St. Paul’s Anglican Choral Evensong returns

by Michael Caruso
Posted 5/14/21

St. Paul’s Church resumes in-person celebration of Choral Evensong, Rite I. And Tempesta di Mare continued its series of “Artist Recitals” with a “virtual” performance featuring its resident harpsichordist, Adam Pearl.

This item is available in full to subscribers.

Please log in to continue

Log in

St. Paul’s Anglican Choral Evensong returns


Of all the musical events taken away by the COVID-19 pandemic lockdown, none struck me more woefully than the suspension of in-person Anglican Choral Evensong at St. Paul’s Episcopal Church, Chestnut Hill. Offered under the musical direction of Andrew Kotylo, the parish’s celebration of this treasure of the musical patrimony of the Church of England set a local standard of excellence.

Not surprisingly, I was delighted when Kotylo sent me word that St. Paul’s Church would resume its in-person celebration of Choral Evensong, Rite I, Sunday, May 2. Kotylo conducted the parish’s eight professional core singers and organ scholar Emily Dawn Amos in a musical program of modern works by Jean Langlais, Richard Webster, Thomas Attwood Walmisley, Roland E. Martin, Paul Halley, and Maurice Durufle.

The afternoon’s principal score was Martin’s setting of the traditional texts of the “Magnificat” (My soul doth magnify the Lord) and the “Nunc dimittis” (Lord, now lettest thou thy servant depart in peace) from his “Evening Service for St. Paul’s Cathedral, Buffalo (New York State).”

Martin caught the emotional exuberance of the “Magnificat” and the contemplative serenity of the “Nunc dimittis” with a distinctive yet balanced individualism of character. He also displayed a remarkable gift for proffering a variety of choral textures. His use of one of the four vocal ranges (soprano, alto, tenor & bass) for personal statements was inspired, as was his complementing these passages with only soprano & alto or tenor & bass, and then going full throttle with all four together. It made for music of stunning spiritual effect.

Of no less potent beauty was the anthem at the Offertory, Paul Halley’s choral arrangement of the traditional text by St. Bernard of Clairvaux, “Jesu, the Very Thought of Thee.” The composer employed a finely balanced harmonic approach of basic tonality spiced with telling dissonances, all voiced with imaginatively conceived textures of the four vocal ranges.

In all three works, Kotylo elicited sweetly soaring singing from his eight core soloists: sopranos Marisa Curcio & Clara Swartzentruber; altos Rachel Tyer & Karen Richter; tenors Kevin Schneider & John Lucado; and basses Erik Potteiger & Aaron Hoke. St. Paul’s Church will hold its next Choral Evensong Sunday, May 23, on the Solemnity of Pentecost.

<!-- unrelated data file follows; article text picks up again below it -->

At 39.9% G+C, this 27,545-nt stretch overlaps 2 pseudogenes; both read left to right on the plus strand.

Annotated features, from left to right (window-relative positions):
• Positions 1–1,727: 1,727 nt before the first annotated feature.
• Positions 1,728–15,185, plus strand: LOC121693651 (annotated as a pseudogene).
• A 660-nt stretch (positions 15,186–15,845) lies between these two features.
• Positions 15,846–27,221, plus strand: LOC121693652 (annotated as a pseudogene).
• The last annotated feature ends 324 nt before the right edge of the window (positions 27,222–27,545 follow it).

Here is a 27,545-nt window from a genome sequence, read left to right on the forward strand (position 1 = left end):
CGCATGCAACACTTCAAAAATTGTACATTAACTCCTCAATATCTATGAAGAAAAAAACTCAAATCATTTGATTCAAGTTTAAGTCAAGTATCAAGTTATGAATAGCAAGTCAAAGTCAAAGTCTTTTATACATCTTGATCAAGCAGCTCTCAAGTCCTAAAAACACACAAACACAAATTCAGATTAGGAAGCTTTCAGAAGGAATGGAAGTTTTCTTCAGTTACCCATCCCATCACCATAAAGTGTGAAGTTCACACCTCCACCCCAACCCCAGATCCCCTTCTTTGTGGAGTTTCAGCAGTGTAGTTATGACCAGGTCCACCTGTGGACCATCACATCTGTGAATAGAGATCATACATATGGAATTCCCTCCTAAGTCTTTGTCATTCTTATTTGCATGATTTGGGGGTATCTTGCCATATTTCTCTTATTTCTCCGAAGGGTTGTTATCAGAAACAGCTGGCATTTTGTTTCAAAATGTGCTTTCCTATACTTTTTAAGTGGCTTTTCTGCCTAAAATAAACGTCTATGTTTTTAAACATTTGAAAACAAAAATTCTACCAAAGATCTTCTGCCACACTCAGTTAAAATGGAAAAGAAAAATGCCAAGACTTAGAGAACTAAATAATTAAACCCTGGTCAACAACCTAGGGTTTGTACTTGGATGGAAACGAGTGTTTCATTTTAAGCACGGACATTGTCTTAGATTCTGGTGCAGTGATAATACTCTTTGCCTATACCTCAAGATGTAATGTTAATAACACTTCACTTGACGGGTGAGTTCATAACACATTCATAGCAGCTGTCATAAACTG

Tempesta di Mare, Philadelphia’s acclaimed Baroque Orchestra, continued its series of “Artist Recitals” with a “virtual” performance featuring its resident harpsichordist, Adam Pearl. Filmed at his home and streamed over the final weekend of April through the first weekend of May, the Peabody Conservatory of Music alumnus and faculty member played music by Jacques Duphly, Elizabeth de La Guerre, Lois Couperin and Claude Benigne Balbatre.

While all music originally intended for the harpsichord rather than the piano suffers whenever it is transferred from the former to the latter, the degree of damage (if you will) differs from one school of keyboard writing to the next. The harpsichord (and perhaps clavichord, as well) music of Johann Sebastian Bach may come across more effectively on its intended instrument, yet its transcendent beauty and power can be fully and equally appreciated on a modern Steinway & Sons concert grand piano. Many pianists, from Vladimir Horowitz down to the present corps of virtuosos, truly believe that the modern piano is better suited to playing the keyboard music of Domenico Scarlatti than is the dynamically more limited harpsichord.  

However, I’ve never met a keyboard player who denies that the French Baroque repertoire can only be completely appreciated when played and heard on the harpsichord. As a result, few if any pianists play French harpsichord music – the exception being Francois Couperin’s sublime “Les Barricades Mysterieuses” – and, subsequently, most American lovers of Classical music in general and Baroque music in particular know very little of the French repertoire of the 18th century.

Performing on his own 2015 John Phillips German-style double-manual instrument, Pearl proffered interpretations of dazzling tonal variety, bracing clarity of texture, superb command of contrapuntal dialogue and thematic development, and a naturally lyrical feel for rubato, the give-and-take of tempo that makes a rendition particularly expressive.

A further and even more unforgettable aspect of Pearl’s recital was the appearance of an unexpected collaborator: Smoky, one of three of his Maine Coon cats. A cat-lover myself, it’s good to know that even music lovers who hail from Maine are attracted to the French repertoire.

You can contact NOTEWORTHY at